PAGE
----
With winter coming, the time has arrived to get your lawn sprinkler system ready for a season of rest. The following are the five basic steps that need to be followed.
1. Turn Off Your Timers
Most people put their sprinkler systems on a timer or schedule, which ensures that they run consistently throughout the growing season. Before shutting down the system for the season, turn off the timers at the control box. How this is done varies depending on the make and model of your control box. Some systems have a built-in winter standby option that you can set, which means that all of your settings will be saved for next year. Others may require that you turn off the control box completely.
2. Shut Off the Water
The main risk to your irrigation system is frozen water. Water expands as it freezes, which can lead to burst supply lines and a major water leak. Water to the outdoor irrigation system needs to be turned off completely. The shutoff valve is typically located in a ground-based utility box, often near the house or a garage.
3. Blow Out Any Moisture
Shutting down the outdoor main isn't enough, since some water will remain in the lines. Although water in sprinkler lines won't lead to a major leak and waste of water, it can burst the sprinkler lines so that they will need to be replaced in the spring. Most sprinkler systems come with a blow out valve. An air compressor is hooked up to one end of the blow out valve, then the backflow valve is opened. The air compressor then blow any excess water out of the lines until they are dry. Depending on your system, this may need to be completed in sections to ensure the lines are completely dried out.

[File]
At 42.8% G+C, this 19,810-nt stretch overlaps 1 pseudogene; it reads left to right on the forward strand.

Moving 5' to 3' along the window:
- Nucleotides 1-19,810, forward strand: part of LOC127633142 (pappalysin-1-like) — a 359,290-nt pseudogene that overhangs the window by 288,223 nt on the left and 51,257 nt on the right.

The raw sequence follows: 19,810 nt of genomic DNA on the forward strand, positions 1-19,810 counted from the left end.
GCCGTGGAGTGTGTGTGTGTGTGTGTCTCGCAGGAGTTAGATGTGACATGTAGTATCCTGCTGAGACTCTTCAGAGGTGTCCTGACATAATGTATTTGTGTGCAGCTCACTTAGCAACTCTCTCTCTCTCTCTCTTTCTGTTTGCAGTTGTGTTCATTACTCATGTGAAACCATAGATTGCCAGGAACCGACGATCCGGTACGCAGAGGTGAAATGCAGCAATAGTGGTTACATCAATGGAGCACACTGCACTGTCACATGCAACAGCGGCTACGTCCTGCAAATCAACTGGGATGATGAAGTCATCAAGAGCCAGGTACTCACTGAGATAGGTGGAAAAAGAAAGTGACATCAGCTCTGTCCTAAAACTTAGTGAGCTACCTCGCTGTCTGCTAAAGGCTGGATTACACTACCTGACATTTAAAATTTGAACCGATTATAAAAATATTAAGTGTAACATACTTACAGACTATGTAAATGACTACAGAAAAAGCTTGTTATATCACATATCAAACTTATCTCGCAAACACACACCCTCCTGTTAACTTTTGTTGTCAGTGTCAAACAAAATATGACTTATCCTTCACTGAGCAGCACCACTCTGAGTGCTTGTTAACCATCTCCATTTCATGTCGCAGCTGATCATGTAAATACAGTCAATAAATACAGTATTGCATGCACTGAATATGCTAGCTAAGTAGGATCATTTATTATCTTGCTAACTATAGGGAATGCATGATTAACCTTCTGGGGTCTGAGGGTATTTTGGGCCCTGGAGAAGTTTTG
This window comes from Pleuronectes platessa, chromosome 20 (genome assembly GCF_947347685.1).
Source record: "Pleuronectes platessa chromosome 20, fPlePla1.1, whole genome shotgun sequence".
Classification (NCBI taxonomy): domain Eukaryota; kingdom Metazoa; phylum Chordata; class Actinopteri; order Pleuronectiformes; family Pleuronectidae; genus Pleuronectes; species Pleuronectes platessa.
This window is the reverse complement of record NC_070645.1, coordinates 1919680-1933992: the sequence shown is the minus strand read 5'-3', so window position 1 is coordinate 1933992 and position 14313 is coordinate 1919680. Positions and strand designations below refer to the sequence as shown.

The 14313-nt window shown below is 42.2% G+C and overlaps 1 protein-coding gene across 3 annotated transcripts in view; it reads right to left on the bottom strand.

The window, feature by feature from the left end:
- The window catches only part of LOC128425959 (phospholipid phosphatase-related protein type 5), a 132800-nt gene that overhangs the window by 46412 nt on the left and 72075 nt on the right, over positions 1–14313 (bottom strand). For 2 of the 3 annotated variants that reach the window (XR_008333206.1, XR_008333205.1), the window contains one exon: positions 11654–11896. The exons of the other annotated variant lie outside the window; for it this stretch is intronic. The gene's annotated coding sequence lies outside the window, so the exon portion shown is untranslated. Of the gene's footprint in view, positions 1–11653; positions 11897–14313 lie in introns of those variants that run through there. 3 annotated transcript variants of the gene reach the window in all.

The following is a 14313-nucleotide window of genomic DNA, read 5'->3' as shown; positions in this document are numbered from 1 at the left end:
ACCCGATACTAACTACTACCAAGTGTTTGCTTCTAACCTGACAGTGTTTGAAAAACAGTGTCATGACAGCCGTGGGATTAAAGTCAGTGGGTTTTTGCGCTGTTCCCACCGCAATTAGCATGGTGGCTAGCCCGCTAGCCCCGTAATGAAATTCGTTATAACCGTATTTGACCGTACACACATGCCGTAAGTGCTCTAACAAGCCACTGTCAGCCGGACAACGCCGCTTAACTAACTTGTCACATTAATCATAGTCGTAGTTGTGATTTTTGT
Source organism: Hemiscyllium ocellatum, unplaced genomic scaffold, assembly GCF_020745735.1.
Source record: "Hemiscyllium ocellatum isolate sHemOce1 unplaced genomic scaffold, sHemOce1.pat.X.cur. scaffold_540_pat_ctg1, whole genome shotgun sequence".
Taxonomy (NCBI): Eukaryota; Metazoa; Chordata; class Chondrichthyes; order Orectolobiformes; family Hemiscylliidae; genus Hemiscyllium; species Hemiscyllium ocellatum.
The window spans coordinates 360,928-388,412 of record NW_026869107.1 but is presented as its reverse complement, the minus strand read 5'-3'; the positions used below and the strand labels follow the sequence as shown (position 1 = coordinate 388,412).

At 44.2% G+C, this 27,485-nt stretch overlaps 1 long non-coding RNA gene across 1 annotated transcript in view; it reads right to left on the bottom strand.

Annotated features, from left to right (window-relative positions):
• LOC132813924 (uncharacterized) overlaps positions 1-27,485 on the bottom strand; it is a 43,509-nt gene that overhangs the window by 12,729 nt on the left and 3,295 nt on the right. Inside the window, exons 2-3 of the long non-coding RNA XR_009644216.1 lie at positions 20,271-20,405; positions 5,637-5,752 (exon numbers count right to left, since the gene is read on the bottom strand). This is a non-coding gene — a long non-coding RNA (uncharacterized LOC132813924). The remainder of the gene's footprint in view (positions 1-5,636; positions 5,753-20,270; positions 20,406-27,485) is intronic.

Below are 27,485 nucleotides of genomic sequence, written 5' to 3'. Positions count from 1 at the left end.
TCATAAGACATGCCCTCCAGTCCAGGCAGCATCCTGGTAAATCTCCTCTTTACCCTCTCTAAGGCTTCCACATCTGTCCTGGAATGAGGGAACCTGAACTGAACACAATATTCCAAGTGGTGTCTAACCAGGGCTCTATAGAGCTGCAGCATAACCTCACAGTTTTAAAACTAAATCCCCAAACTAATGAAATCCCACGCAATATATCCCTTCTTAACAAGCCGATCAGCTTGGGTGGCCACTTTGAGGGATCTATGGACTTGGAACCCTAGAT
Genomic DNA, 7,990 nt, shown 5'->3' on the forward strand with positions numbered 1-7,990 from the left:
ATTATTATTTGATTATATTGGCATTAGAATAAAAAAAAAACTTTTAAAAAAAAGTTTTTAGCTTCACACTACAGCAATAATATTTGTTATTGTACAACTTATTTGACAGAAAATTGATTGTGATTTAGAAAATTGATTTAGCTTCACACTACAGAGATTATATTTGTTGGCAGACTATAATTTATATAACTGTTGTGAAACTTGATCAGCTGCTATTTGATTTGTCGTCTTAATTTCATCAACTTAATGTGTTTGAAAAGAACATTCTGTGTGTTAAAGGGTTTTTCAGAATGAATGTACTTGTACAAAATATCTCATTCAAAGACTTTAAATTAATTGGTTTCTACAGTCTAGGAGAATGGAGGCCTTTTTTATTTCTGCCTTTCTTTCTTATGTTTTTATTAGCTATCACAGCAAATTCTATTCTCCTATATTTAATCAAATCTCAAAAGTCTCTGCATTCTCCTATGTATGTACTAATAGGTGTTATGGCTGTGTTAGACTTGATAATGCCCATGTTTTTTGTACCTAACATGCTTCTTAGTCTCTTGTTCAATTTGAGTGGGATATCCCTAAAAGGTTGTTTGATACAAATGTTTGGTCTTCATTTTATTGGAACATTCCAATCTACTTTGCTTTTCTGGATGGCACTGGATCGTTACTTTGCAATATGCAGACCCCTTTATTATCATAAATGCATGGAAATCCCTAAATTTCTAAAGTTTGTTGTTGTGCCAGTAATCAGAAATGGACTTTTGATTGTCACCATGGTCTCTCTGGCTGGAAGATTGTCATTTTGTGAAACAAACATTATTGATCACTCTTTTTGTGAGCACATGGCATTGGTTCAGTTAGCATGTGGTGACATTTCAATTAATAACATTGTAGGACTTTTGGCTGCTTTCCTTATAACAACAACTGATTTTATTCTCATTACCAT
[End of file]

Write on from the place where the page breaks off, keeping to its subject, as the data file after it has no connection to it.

4. Stow Away Accessories
Certain accessories shouldn't be left outside where they are exposed to freezing temperatures. For example, many people use soil moisture meters with their automatic system to help control the watering schedule. Remove these in the fall and store them indoors until spring. Another item to store indoors are detachable high rise sprinkler arms, as well as any above ground drip irrigation lines.
5. Mark Boundary Emitters
If your area is know for snowfall, use snow poles or reflector spikes to mark the location of any sprinkler heads located right next to the sidewalk or driveway. This way you can be careful not to hit and damage them with a snowblower when you are clearing the pavement this winter.
Contact a lawn sprinkler system service if you need more help with the winter care of your irrigation system.